Cubs discover object in mirror closer than it appears: Brewers within half-game
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The scoreboard-watching reached high intensity for the Cubs and their fans quickly Tuesday night.
By the time a 55-minute rain delay had ended and allowed the Cubs and Pirates to start play at Wrigley Field, the Brewers already had taken an early lead in St. Louis.
Then rookie Pablo Reyes’ third career home run — a three-run shot off Cubs left-hander Mike Montgomery — landed in the left-field seats in the second inning.
And by the end of a long, quiet night, the Cubs and their anemic lineup had lost 6-0, the Brewers had beaten the Cardinals 12-4 and 2016 National League MVP Kris Bryant was on the bench with his status in doubt for the rest of the week after getting hit on the left wrist by a pitch.
X-rays were negative. Manager Joe Maddon, who said the wrist swelled when Bryant took the field in the fifth, doesn’t plan to play him Wednesday.
If there were fingernails left among Cubs faithful, they were as chewed down and in danger as that fragile NL Central lead over the Brewers that suddenly was at a mere half-game — the tightest the division race has been since the Cubs and Brewers finished July 31 tied for first.
The Cubs have five games left; the Brewers have four.
The Cubs have scored one run in their last 24 innings. And the bullpen levers Maddon is pulling these days look more like slot-machine arms.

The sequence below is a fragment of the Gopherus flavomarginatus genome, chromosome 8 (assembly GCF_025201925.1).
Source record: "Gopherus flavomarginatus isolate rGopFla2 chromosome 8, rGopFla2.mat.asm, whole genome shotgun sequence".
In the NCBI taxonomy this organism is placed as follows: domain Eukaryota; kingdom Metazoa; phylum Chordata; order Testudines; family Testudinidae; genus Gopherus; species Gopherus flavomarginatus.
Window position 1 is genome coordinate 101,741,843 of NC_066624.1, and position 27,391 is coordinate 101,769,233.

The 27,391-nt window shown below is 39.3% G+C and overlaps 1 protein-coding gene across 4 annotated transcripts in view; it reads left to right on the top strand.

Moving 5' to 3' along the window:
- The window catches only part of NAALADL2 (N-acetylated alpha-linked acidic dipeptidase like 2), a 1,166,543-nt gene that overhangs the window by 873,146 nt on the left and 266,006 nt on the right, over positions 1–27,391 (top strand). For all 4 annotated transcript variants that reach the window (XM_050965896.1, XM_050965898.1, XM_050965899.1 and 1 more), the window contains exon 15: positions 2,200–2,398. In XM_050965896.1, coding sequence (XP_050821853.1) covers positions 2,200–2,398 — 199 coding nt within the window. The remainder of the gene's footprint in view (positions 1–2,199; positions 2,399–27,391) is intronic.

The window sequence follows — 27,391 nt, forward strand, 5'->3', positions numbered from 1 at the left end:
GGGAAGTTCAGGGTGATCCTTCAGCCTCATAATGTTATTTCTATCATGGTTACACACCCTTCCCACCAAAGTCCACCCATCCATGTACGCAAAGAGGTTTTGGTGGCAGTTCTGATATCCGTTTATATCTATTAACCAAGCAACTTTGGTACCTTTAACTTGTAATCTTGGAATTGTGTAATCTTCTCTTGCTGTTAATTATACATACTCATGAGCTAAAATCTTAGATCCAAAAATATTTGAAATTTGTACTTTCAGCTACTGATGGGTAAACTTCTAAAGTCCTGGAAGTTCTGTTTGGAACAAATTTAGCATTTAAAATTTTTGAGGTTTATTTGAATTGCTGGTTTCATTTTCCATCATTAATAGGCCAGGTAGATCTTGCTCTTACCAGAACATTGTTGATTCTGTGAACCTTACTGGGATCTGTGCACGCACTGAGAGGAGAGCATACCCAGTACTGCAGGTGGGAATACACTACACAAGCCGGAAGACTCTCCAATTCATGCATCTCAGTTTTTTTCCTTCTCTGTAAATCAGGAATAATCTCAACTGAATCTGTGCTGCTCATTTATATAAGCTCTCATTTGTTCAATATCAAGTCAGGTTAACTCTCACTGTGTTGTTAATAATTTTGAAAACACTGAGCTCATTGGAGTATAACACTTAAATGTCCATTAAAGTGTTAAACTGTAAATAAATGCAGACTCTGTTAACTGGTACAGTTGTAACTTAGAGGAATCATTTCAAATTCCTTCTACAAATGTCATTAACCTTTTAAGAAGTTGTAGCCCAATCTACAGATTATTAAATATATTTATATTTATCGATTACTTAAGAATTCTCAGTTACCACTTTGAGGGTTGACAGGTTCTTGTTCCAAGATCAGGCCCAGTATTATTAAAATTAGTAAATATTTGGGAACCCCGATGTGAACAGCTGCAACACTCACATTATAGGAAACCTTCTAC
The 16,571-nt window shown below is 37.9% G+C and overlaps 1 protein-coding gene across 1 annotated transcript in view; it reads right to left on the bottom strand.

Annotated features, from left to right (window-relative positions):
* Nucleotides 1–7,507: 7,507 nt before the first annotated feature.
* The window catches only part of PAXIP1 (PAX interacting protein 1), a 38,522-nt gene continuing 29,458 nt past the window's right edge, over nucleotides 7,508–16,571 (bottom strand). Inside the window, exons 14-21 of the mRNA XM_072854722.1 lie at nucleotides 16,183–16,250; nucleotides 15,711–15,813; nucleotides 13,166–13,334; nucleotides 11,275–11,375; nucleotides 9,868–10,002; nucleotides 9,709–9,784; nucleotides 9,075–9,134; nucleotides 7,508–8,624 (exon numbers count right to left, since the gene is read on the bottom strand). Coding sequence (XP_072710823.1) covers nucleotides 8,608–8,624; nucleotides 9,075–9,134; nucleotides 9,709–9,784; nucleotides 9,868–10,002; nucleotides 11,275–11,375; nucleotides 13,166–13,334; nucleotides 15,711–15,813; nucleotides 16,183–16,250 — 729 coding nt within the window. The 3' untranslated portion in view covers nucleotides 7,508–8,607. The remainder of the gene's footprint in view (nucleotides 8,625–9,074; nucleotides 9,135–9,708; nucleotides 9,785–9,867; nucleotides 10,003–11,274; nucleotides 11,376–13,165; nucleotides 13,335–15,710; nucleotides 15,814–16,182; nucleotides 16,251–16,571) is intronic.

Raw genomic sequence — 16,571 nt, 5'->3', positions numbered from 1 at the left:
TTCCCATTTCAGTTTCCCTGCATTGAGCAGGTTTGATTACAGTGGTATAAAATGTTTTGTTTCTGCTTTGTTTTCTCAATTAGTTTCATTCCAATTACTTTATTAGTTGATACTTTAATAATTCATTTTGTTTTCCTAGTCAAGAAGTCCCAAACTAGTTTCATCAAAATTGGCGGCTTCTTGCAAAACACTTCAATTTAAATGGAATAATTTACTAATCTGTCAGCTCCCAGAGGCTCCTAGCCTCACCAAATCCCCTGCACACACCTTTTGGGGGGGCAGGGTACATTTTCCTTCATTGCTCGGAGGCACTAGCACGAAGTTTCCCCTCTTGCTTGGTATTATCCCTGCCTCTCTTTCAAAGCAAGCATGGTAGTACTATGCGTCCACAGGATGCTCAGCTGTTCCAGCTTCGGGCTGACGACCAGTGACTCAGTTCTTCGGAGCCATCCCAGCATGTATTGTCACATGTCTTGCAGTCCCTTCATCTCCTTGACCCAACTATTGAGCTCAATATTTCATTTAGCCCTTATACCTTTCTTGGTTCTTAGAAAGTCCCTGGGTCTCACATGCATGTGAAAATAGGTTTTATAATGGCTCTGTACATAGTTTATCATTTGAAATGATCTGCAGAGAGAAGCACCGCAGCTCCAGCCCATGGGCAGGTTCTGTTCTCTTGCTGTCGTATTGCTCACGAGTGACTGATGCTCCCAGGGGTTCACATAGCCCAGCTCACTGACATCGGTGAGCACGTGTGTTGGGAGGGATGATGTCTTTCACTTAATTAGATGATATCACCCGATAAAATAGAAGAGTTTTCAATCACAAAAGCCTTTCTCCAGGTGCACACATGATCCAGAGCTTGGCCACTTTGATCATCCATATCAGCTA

After three years of getting to the last week of the season on cruise control toward the playoffs, this is how the Cubs figure to do it all the way down to the final series.
That series, by the way, is against the Cardinals, who fell a half-game behind Colorado for the last wild-card spot with their loss to the Brewers.
“We’ve got a resilient bunch of guys, and we know where we’re at,” Montgomery (5-6) said. “It’s a little bit of motivation. We’ve got to bring it these last five games. We’re not going to get discouraged.”
Buckle up for the finish.
That one-game lead in the loss column has never looked bigger for the Cubs, who might not be any better off in a suddenly realistic tie for the division lead than finishing second.
If it finishes that way Sunday, the Cubs and Brewers would be the first test case of the worst-case scenario of the one-game wild-card system — made worse yet by the fact that they have the league’s top records.
“Wow, I haven’t even thought about it,” Maddon said. “I hope we avoid that.”
Before the one-game wild-card format was instituted in 2012, a division tie was resolved using tiebreaker criteria to determine which team would open the Division Series as the division champ and which would open its best-of-five as the wild card (see: Oakland and Seattle in 2000).
But now it must be played off in a one-game tiebreaker.
In this case, that would mean the Brewers and Cubs at Wrigley Field on Monday to determine the NL’s top seed — and a home playoff opener in the NLDS.
And then: Monday’s loser would play the next day at its home ballpark in the wild-card game, against the Rockies, Cardinals or possibly the Dodgers.
Two days after the wild-card game, that winner would open the NLDS on the road against the team it lost to on Monday.
“You’re trying to not be put in that position,” Maddon said. “But if that’s the rule, you abide by it, and it makes it even more difficult.
“I’ve been involved in some crazy scenarios [his Rays once had to win three consecutive must-win games to advance to the ALDS]. I haven’t really paid attention to this one, but if that’s the way it plays out, then that’s what you’ve got to do.”
By the way, after beating Milwaukee in eight of their first nine meetings, the Cubs have lost seven of 10 to the Brewers, who improved to 15-7 in September.
“Just win tonight’s game, baby,” Maddon said. “Then I’ll be really happy about that, and we’ll move on from there.”